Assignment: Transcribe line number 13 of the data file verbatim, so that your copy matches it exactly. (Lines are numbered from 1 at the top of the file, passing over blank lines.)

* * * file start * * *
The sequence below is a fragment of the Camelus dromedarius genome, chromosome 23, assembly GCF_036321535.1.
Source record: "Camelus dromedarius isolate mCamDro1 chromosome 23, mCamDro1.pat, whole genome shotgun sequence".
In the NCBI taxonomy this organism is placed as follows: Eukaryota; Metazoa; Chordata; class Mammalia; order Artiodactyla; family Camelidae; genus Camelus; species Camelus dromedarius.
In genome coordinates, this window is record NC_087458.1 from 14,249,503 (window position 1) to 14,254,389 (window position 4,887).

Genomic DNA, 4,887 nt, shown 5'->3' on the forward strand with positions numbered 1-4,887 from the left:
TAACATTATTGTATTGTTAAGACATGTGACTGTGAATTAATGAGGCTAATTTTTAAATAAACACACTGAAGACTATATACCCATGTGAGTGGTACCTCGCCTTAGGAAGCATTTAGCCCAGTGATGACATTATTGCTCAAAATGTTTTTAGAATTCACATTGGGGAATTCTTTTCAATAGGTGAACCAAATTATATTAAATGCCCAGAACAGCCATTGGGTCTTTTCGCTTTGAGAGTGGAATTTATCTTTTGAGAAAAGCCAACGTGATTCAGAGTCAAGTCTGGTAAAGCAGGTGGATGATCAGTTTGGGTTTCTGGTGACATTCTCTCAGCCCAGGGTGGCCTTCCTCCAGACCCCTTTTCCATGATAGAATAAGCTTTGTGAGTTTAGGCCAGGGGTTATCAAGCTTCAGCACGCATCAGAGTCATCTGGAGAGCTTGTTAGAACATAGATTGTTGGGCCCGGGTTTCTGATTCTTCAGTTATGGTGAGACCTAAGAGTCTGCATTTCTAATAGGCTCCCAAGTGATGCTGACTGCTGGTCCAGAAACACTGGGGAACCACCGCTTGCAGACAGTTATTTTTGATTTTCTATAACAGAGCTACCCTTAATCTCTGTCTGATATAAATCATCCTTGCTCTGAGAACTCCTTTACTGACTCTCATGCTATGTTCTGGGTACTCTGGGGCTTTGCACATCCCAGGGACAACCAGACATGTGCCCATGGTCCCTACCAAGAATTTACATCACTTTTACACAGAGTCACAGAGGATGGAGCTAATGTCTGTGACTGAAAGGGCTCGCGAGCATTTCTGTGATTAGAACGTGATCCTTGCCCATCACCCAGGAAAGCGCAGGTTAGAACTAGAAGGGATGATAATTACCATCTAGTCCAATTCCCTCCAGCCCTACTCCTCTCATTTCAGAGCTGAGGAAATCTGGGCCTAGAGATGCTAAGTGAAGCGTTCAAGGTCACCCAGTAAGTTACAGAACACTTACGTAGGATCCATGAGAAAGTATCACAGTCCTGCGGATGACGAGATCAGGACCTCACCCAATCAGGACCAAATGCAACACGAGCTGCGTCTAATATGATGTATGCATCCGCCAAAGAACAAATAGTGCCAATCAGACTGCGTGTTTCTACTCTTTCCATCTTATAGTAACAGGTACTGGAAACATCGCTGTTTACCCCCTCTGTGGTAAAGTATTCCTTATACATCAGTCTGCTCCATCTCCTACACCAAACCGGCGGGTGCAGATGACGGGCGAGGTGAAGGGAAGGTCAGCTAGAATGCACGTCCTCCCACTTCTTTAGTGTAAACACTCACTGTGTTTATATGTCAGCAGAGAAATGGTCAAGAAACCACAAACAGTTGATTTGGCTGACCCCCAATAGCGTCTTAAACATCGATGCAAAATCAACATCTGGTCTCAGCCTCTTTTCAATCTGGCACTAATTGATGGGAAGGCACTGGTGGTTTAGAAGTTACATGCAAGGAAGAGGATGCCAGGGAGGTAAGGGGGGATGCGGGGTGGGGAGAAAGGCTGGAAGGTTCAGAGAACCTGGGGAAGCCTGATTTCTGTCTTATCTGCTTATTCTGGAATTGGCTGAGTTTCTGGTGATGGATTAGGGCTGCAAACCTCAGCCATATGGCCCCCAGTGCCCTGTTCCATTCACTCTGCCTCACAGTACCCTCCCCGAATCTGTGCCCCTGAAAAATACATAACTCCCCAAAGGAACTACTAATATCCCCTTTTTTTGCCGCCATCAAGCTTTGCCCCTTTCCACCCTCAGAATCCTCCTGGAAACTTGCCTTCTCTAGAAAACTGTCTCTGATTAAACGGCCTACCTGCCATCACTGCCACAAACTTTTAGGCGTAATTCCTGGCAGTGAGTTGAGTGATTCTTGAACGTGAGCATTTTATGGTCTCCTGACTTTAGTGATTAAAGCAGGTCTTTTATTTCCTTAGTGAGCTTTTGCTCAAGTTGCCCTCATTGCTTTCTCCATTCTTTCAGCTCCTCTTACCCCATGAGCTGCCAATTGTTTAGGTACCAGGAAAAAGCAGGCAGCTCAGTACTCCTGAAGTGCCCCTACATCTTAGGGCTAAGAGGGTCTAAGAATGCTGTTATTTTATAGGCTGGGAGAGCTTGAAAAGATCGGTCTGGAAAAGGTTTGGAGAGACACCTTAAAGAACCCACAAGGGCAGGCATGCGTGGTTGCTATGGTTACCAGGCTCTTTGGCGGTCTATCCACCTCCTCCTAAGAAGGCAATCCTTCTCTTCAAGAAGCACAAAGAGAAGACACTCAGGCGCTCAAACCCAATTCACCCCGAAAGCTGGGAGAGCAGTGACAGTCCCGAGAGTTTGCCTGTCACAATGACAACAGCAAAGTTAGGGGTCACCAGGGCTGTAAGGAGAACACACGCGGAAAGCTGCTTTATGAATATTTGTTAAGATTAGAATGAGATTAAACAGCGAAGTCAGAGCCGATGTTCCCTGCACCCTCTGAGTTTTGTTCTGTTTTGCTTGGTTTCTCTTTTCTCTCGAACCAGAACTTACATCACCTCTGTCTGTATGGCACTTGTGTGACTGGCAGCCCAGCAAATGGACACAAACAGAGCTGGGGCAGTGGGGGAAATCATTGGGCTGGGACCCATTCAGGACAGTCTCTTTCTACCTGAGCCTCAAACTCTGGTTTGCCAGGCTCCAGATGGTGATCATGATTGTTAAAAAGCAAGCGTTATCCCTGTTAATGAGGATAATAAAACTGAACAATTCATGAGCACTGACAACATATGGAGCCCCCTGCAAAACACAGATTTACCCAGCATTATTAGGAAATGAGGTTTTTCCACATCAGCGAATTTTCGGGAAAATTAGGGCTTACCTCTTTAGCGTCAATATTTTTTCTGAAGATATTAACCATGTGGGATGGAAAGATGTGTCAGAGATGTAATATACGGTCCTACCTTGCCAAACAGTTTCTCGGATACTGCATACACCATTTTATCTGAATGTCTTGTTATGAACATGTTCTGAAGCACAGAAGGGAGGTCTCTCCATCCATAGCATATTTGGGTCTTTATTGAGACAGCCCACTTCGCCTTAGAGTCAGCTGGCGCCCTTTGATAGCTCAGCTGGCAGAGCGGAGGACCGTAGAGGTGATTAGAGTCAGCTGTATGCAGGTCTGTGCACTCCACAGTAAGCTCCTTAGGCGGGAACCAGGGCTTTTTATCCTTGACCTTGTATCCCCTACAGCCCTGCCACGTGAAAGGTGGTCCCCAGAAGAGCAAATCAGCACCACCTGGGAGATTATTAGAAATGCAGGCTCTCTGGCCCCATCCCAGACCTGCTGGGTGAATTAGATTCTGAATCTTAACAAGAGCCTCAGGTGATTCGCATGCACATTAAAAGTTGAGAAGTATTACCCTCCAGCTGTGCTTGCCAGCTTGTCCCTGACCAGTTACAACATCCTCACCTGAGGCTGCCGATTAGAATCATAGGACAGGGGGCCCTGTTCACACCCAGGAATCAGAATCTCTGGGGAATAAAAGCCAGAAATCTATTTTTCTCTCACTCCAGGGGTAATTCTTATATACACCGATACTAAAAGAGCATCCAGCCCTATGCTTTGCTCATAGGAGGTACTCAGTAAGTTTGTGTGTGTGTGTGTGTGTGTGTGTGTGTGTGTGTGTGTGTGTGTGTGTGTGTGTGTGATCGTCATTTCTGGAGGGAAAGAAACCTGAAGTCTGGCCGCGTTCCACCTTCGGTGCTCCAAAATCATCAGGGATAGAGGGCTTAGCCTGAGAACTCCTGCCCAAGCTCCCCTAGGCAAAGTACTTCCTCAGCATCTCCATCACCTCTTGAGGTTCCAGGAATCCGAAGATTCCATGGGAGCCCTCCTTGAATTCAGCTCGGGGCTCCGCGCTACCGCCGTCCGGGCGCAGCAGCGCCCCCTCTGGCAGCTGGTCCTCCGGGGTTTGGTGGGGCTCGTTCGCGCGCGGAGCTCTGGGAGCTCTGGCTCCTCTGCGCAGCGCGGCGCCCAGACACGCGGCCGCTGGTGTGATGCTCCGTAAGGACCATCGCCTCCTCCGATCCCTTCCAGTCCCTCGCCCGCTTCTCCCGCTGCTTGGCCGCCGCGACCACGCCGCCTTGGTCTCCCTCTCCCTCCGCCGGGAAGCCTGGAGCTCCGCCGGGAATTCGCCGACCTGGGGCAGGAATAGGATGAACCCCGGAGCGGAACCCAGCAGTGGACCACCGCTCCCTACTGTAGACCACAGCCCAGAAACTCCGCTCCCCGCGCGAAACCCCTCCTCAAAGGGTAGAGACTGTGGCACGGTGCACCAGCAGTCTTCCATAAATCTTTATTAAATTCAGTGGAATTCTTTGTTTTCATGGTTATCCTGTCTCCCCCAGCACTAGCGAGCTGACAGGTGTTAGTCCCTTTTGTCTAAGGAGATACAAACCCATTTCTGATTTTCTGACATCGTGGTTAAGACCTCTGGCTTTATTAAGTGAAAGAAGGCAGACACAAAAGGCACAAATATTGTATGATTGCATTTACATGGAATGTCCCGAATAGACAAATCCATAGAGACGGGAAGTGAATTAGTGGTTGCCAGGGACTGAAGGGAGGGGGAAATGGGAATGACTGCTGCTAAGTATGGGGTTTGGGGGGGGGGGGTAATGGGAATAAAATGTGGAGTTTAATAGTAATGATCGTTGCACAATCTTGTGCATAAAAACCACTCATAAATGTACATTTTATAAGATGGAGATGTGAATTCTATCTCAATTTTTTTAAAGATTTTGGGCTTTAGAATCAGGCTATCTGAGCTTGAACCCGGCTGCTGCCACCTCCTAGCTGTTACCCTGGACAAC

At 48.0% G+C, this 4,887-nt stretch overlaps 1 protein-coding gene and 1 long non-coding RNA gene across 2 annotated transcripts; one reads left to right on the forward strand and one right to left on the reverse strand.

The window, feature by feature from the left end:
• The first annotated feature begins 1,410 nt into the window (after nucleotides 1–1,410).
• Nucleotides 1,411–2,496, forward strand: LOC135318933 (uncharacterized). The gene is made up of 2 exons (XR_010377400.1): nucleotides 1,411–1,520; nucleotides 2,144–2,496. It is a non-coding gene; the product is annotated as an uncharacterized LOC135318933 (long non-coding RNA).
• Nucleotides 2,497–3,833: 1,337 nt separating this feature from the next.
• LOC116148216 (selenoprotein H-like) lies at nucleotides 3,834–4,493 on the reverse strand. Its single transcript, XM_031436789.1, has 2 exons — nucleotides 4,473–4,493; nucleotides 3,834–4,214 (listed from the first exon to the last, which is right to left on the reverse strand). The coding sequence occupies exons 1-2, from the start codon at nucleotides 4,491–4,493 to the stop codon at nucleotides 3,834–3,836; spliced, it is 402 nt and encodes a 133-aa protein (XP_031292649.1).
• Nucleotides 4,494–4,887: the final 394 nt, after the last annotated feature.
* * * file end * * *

• Nucleotides 4,494–4,887: the final 394 nt, after the last annotated feature.